West Bloomfield, MI. (DEC.9, 2016) – The Associated Food and Petroleum Dealers (AFPD) applauded the House passing Senate Bill 853 on Thursday, December 1st.
SB 853 would prevent local governments from banning or setting fees for containers like bags, cups, bottles or packaging. If signed by Michigan Governor Rick Snyder, the bill would take effect 90 days after its enactment.
“Having a patchwork of regulation across the state ties the hands of business owners,” said AFPD Director of Government Relations, Dan Papineau. “If we want to ban plastic bags we would be better off doing it at the state level so that all retailers compete equally under the same regulations.”
The AFPD also commends the Michigan House for passing SB 929, a fair and comprehensive policy, that will allow all retailers the opportunity to compete on a level playing field when it comes to the sale of beer and wine. On Thursday December 8, 2016, the House passed comprehensive reform to Michigan’s liquor code that will eliminate arbitrary criteria certain businesses have to meet in order to sell beer and wine.
For far too long Michigan’s policy on which businesses are eligible for an SDM license (a license that allows a business to sell beer and wine) have been unfair, unclear, and anti-competitive. The reform passed yesterday also removes several specific carve outs that promoted unequal treatment of some businesses; benefitting some at the expense of others.
“We believe SB 929 creates a fair and level playing field for all of our members to compete in whether they are a gas station, convenience store, supermarket, etc.,” said Papineau. “Eliminating arbitrary criteria for a gas station to meet in order to sell beer and wine makes sense.” Papineau went on to say, “by putting into place a quota for SDM licenses, similar to how SDD or off premise spirit licenses are handled, we can bring fairness to the marketplace while still fostering a business environment that provides predictability and stability to an industry that sells arguably the most regulated product in Michigan”.
In addition to leveling the playing field for retailers looking to sell beer and wine the legislation also put into place a quota system limiting the number of stores that can sell beer and wine. The quota will raise as the populations of local governments increase across the State thereby, responsibly and automatically ensuring suitable access for customers looking to purchase beer and wine.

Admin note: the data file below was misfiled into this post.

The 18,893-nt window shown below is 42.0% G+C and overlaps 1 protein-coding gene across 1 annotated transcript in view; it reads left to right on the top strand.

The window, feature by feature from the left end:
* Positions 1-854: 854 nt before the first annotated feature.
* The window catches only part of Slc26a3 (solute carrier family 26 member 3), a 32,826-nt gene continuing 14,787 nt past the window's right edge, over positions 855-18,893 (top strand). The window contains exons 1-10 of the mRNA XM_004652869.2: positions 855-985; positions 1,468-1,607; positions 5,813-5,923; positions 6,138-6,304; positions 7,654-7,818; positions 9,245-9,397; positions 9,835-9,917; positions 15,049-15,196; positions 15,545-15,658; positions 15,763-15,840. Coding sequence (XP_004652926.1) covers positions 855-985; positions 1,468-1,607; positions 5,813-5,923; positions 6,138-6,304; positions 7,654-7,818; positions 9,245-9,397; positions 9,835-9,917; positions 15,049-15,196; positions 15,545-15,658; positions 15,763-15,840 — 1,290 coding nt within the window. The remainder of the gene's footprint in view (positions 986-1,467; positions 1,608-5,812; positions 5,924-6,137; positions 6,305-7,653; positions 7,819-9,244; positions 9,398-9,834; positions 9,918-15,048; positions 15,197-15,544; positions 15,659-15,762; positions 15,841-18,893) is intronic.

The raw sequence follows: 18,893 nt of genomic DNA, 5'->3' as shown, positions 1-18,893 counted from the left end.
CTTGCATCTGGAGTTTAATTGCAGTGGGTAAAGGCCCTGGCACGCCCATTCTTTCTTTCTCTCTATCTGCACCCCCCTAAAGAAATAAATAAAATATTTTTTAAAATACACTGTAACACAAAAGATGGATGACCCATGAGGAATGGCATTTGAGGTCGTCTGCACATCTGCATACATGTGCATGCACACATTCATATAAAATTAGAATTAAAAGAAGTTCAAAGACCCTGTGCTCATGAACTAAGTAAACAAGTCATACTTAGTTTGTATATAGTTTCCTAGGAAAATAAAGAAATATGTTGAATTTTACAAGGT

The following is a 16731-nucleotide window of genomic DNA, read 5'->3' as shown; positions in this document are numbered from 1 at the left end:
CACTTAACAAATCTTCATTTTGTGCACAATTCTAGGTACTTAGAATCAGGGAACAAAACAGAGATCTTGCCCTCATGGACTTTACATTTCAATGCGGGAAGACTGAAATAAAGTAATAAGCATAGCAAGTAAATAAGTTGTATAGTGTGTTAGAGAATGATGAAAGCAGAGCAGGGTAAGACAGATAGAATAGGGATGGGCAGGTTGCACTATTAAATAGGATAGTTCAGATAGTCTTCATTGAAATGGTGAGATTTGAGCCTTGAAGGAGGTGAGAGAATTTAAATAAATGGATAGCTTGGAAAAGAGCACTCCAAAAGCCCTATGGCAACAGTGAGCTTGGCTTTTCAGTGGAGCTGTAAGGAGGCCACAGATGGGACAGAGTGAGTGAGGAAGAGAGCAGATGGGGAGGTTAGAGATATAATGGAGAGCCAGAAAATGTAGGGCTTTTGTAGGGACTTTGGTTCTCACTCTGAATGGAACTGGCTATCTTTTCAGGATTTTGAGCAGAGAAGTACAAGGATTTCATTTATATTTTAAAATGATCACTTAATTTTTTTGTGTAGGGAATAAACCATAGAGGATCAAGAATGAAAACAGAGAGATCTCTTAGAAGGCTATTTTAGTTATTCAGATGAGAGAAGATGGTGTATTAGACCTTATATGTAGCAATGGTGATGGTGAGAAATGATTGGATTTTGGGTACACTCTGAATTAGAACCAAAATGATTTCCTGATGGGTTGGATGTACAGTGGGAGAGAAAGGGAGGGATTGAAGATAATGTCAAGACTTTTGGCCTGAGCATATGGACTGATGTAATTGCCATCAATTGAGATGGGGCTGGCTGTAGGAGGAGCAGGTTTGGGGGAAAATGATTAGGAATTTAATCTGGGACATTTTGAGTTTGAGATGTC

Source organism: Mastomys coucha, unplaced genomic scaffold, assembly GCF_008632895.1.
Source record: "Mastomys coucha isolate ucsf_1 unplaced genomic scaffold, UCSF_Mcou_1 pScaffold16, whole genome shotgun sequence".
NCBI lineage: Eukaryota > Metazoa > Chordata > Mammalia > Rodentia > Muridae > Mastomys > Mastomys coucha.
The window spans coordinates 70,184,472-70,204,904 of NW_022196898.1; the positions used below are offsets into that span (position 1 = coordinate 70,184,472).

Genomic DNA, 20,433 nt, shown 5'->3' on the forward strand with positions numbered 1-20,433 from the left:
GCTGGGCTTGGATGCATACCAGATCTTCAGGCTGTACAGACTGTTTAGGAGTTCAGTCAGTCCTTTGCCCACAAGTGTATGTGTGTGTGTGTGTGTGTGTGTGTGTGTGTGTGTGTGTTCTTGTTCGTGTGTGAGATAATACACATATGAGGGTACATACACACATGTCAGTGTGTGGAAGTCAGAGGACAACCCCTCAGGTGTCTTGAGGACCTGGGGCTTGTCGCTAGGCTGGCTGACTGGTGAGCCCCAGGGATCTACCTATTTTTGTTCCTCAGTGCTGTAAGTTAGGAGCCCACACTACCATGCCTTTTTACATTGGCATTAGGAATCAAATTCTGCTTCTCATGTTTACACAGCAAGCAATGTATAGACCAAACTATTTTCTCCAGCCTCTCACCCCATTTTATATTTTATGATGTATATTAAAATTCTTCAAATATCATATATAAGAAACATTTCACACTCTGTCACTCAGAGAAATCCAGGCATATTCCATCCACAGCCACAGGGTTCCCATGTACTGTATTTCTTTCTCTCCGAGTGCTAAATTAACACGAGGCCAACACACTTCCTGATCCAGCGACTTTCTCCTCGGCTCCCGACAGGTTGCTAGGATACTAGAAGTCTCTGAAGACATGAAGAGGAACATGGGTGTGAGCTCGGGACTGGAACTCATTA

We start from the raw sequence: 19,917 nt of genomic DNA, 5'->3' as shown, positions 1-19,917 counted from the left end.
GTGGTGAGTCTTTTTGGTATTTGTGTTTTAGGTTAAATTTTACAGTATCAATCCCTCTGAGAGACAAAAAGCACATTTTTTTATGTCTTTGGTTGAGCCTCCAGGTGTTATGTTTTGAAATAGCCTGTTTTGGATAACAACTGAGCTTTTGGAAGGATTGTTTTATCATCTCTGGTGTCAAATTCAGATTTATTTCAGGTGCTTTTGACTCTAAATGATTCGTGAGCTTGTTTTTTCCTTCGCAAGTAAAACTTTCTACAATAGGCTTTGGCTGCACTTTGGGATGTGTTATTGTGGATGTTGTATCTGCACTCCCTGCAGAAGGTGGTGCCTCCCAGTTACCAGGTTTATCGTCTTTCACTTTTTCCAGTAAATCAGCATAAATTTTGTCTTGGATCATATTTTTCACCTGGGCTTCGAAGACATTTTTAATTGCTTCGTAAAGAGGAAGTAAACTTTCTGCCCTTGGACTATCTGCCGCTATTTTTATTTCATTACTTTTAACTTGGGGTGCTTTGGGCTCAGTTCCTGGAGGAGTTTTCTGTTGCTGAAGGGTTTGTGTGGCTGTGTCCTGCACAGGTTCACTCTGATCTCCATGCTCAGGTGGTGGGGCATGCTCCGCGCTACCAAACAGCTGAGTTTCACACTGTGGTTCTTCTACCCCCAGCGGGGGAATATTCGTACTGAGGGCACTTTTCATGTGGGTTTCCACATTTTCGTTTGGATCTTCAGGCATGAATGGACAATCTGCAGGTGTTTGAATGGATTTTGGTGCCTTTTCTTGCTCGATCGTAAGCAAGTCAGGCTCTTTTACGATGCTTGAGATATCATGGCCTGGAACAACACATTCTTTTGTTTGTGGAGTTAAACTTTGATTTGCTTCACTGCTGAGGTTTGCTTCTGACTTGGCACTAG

“There will be approximately one beer and wine license for every 3 spirits license,” said Papineau regarding the proposed quota system. “Along with the few exemptions to ensure convenient access to consumers we believe the quota is appropriate. We do not hear anyone having an issue with having convenient access to spirits so the 1 per 3 quota makes sense,” Papineau continued.
The bill now heads back to the Senate for concurrence which is expected to occur early next week. Afterwards the bill goes to the Governor for signature.
Other Bills AFPD is watching include:
SB 1088 – Wine Direct Ship: This bill allows retailers to ship wine directly to customers through carries like FedEx and UPS. The bill also will allow for certain online app companies to deliver beer, wine, and spirits to customers however, they must go through a retailer to do so.
SB 1051-3, SB 1179: Raises RPF fee and eliminates licenses fees: This bill increases the refined petroleum fund fee 1/8 of a cent but eliminates 3 licensing fees for fuel retailers.
SB 973 – Growlers: This bill will allow SDD licensees to sell beer in growlers.